A government shutdown is nowhere near as scary as it sounds

With the chances of a shutdown of the US federal government climbing ever higher, there is worry around Washington about the political fallout of a second-such budget fight in 3 years.

A shutdown would disrupt the federal parks and museums, the funding of Planned Parenthood, and the pay for federal employees.

But what about the big picture?

“Are shutdowns bad for the economy? The short answer is: not as bad as you may think,” said Aneta Markowska at Societe Generale.

“During these episodes, the impact on economic activity was either negligible or very short-lived,” she wrote in a note to clients Monday. “Treasury yields declined noticeably during both shutdowns; however the declines were reversed within weeks of government reopening.”

Despite the shutdown, economic indicators from the month of the shutdown came out fine:

“Following the 2013 shutdown which lasted from October 1-16, economic data generally met or exceeded expectations. For example, non-farm payrolls expanded by 204,000 in October (initial print) vs. expectations for only 120,000 jobs, and up from 148,000 in September. October retail sales expanded by a healthy 0.4% vs. expectations for a 0.1% uptick and a 0.3% September gain. Manufacturing ISM increased from 56.2 to 56.4 in October against expectations for a modest pullback, with a similar outcome on industrial production.”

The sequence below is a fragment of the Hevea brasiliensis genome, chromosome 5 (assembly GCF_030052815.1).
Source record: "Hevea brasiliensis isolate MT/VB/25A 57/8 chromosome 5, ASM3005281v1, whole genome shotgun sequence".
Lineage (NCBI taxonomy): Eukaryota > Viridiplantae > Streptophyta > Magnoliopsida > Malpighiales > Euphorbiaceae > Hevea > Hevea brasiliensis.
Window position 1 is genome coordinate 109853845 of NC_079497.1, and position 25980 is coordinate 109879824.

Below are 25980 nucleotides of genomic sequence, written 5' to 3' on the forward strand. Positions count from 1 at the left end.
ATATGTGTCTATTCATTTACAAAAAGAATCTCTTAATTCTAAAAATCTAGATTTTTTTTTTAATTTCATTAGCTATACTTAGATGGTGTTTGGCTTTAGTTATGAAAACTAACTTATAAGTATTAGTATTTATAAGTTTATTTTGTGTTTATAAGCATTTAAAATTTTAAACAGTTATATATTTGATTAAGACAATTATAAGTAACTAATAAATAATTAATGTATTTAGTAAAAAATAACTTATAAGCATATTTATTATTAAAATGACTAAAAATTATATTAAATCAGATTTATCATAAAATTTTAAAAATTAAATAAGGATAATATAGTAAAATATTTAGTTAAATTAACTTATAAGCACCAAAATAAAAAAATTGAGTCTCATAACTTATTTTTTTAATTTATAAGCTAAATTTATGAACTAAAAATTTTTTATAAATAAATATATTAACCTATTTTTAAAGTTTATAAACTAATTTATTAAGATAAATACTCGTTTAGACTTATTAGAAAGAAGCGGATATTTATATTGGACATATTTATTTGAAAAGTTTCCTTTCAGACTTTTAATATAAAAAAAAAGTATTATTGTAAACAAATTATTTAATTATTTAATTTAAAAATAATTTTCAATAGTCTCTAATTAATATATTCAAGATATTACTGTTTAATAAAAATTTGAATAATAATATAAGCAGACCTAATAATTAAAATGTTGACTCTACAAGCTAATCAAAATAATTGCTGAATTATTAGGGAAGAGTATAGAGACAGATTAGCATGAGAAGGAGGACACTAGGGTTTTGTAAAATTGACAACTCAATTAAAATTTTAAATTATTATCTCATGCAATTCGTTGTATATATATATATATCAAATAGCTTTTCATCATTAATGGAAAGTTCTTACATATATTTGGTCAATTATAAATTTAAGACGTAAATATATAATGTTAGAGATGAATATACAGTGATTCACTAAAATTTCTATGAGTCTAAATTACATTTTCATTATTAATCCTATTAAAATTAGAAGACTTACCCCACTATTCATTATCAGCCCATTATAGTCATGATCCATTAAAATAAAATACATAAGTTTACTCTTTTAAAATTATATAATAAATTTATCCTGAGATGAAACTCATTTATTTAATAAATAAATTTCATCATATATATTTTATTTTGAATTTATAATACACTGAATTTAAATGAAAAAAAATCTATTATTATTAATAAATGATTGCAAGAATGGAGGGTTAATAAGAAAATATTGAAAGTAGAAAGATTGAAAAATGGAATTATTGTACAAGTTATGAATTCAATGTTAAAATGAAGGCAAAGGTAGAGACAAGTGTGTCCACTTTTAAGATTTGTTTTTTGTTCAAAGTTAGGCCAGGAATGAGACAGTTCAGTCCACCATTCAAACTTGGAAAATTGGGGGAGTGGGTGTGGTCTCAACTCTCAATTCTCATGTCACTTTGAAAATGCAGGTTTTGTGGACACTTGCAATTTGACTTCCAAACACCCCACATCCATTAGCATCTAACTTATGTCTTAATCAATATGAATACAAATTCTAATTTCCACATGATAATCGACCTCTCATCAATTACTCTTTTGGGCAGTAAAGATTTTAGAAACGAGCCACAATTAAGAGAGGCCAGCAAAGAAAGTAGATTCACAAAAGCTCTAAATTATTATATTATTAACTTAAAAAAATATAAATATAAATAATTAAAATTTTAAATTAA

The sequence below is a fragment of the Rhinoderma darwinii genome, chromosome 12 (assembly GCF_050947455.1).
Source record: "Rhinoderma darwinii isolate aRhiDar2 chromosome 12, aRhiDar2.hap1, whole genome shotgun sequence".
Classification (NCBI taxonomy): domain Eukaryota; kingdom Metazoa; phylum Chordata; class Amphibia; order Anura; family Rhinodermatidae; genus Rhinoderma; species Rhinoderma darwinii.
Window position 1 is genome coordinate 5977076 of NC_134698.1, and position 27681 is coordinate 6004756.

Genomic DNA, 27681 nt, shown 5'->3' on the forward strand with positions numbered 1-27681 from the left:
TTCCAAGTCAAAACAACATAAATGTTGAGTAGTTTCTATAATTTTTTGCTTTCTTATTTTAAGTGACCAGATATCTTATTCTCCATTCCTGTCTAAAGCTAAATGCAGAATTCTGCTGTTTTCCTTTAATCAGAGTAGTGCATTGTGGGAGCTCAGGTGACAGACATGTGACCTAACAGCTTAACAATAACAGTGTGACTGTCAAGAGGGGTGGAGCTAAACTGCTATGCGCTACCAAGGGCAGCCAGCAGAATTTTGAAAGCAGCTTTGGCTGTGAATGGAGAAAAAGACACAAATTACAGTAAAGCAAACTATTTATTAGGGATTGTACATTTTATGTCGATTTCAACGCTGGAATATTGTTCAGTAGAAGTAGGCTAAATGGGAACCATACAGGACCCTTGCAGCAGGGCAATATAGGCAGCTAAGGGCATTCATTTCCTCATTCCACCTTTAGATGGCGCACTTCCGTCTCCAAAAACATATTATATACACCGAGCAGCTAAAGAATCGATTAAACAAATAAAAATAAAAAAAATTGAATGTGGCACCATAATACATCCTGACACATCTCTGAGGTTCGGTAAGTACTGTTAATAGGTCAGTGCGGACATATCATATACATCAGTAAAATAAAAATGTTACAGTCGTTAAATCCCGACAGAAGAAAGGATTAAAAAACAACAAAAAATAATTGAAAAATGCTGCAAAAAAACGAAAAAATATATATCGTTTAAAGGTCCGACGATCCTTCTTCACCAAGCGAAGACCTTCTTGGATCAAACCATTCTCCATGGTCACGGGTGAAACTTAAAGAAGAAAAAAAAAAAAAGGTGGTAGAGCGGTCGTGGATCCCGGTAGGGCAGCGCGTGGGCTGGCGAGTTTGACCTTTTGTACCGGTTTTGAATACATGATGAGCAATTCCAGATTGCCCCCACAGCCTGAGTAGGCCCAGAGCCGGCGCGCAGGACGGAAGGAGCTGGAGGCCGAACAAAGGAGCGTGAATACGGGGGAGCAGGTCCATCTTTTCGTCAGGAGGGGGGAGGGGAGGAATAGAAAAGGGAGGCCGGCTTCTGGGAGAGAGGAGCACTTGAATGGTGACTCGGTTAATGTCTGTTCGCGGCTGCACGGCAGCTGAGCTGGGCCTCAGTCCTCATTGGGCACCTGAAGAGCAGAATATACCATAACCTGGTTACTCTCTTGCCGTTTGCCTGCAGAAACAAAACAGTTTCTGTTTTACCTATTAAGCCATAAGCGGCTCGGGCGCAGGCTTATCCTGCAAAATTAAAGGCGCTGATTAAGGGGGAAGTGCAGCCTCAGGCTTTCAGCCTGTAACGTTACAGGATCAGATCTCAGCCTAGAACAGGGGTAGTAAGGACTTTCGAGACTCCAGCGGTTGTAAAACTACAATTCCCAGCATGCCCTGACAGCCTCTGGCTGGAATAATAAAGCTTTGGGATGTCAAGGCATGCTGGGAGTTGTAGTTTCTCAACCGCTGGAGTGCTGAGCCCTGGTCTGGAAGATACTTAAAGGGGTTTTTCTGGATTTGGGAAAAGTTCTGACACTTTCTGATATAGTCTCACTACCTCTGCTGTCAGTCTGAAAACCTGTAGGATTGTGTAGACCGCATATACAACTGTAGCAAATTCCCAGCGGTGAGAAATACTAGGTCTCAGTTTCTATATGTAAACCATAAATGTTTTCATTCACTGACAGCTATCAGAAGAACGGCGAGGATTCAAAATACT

Markowska also notes that the release of economic reports for September would be delayed due to a government shutdown. The jobs report for September is scheduled to be released the day after the government might shut down, October 1. The last shutdown, which lasted from October 1-16, 2013, delayed the September jobs report 18 days, from October 4 to October 22.

None of this is to say that people’s lives won’t be impacted.

“If a shutdown occurs next week and were handled the same way as prior shutdowns, about 40% of federal workers would be sent home — the rest would be exempted because of their job responsibilities — representing about $US2bn in lost compensation for each week that funding lapsed and lowering real GDP growth in Q4 by just under 0.2pp for each week of shutdown,”Alec Phillips of Goldman Sachs said. “That effect would roughly reverse in Q1 (assuming the shutdown had ended) as federal output returns to a normal level.”

A report from the White House Office of Management and Budget in November 2013 estimated that the Q4 GDP for that year would be dragged down by 0.2-0.6%. In the end, it came out alright.

“Arguably, Q4 GDP should have been hit by the uncertainty which spanned half of that quarter,” said Markowska. “Yet, it expanded by 2.9% following a 3.5% growth rate in Q3 and a YTD average of 2.1%.”

Both Markowska and Phillips say a debt ceiling fight would be more worrisome for the economy and, obviously, the US Treasury.

On the stock market side, there’s seems to be little reason to worry either.

“We find no real evidence that a closed government should negatively affect stocks,” said JC O’Hara of FBN Securities in a note Tuesday. “If the US Government does shut down (~30% probability at this time) the market rallies convincingly when re-opened.”

In the event of a government shutdown, it seems for the most part the economy, from jobs to stocks, will probably keep on rolling.

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